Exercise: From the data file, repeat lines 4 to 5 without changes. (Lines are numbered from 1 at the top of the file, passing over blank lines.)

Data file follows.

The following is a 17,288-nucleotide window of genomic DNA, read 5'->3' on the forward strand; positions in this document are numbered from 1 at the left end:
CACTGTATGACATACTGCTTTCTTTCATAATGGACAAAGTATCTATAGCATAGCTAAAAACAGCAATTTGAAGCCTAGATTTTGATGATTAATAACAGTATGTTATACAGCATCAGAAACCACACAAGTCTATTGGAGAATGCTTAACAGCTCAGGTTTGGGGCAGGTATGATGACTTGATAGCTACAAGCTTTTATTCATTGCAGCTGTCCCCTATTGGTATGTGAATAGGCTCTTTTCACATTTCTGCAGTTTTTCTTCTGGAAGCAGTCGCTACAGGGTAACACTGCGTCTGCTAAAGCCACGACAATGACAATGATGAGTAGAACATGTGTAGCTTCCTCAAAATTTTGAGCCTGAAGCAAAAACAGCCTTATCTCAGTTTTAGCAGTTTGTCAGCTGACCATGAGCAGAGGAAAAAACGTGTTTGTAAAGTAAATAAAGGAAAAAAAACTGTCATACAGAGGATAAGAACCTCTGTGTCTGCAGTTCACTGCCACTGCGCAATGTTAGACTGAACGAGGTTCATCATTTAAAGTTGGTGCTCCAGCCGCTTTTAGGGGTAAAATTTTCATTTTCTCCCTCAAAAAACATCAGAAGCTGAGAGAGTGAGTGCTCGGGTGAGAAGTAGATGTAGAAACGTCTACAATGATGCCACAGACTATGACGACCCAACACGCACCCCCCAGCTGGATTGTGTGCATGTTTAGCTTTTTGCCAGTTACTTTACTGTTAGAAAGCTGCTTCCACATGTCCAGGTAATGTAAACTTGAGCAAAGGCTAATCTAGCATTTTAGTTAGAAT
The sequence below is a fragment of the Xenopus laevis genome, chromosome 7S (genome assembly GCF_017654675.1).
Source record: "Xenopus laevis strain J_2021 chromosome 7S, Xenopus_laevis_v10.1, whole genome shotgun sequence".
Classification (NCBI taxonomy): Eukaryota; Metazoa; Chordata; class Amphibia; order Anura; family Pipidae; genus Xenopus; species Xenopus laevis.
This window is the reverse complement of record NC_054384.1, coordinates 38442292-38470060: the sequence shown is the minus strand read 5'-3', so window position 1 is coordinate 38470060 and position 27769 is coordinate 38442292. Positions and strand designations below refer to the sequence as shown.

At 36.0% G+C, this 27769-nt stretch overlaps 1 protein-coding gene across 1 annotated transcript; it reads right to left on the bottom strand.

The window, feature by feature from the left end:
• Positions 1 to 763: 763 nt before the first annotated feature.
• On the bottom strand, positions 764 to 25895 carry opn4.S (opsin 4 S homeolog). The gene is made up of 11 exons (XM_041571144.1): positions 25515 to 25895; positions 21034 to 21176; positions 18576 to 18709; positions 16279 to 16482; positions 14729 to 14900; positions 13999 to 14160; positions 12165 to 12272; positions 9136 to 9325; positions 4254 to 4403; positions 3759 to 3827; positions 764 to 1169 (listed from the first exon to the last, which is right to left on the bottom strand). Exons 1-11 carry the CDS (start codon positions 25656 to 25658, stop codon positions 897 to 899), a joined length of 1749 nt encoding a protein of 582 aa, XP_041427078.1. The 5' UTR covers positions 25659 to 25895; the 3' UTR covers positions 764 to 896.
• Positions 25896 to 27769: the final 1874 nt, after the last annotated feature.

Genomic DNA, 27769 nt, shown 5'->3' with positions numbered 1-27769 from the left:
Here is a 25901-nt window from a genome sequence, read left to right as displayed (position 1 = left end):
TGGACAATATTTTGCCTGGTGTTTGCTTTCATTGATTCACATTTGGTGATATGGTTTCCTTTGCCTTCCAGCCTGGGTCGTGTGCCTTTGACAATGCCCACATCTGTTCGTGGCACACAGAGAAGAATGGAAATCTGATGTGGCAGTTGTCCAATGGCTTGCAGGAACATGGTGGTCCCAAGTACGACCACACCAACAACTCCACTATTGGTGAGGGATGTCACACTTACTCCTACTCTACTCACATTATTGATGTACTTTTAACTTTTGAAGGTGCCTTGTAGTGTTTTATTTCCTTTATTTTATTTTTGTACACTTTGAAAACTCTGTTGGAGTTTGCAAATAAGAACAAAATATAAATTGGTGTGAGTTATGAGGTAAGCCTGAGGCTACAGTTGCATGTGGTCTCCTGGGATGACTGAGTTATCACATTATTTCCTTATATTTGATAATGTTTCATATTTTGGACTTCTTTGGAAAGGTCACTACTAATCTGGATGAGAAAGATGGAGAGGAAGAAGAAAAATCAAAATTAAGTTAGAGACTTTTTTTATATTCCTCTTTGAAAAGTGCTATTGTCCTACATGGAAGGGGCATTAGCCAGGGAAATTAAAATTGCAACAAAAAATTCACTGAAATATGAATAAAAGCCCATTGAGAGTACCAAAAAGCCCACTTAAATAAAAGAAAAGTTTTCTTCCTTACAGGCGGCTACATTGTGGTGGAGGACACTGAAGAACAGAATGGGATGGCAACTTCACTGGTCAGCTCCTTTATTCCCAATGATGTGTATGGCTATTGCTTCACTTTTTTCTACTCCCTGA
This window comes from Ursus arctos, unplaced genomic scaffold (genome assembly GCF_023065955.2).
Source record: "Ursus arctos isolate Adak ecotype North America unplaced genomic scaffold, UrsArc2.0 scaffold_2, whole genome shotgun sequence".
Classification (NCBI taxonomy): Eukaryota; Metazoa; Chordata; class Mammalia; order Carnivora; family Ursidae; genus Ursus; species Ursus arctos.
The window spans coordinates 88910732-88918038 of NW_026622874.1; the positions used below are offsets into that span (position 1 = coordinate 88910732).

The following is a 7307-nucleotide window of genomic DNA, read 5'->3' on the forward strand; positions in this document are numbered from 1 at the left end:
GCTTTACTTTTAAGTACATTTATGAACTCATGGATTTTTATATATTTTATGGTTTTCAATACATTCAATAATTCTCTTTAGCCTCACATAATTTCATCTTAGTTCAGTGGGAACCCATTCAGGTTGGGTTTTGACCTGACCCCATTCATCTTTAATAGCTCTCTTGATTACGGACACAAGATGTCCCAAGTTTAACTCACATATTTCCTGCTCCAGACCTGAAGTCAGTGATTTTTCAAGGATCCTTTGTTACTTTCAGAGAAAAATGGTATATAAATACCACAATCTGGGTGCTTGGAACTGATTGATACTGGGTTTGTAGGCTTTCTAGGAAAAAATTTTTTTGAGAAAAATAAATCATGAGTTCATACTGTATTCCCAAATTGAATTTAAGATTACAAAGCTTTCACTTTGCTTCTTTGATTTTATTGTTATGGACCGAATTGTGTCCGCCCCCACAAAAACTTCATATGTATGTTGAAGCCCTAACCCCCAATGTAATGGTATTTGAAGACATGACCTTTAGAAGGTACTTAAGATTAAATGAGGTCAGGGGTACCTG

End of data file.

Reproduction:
Source record: "Xenopus laevis strain J_2021 chromosome 7S, Xenopus_laevis_v10.1, whole genome shotgun sequence".
Classification (NCBI taxonomy): Eukaryota; Metazoa; Chordata; class Amphibia; order Anura; family Pipidae; genus Xenopus; species Xenopus laevis.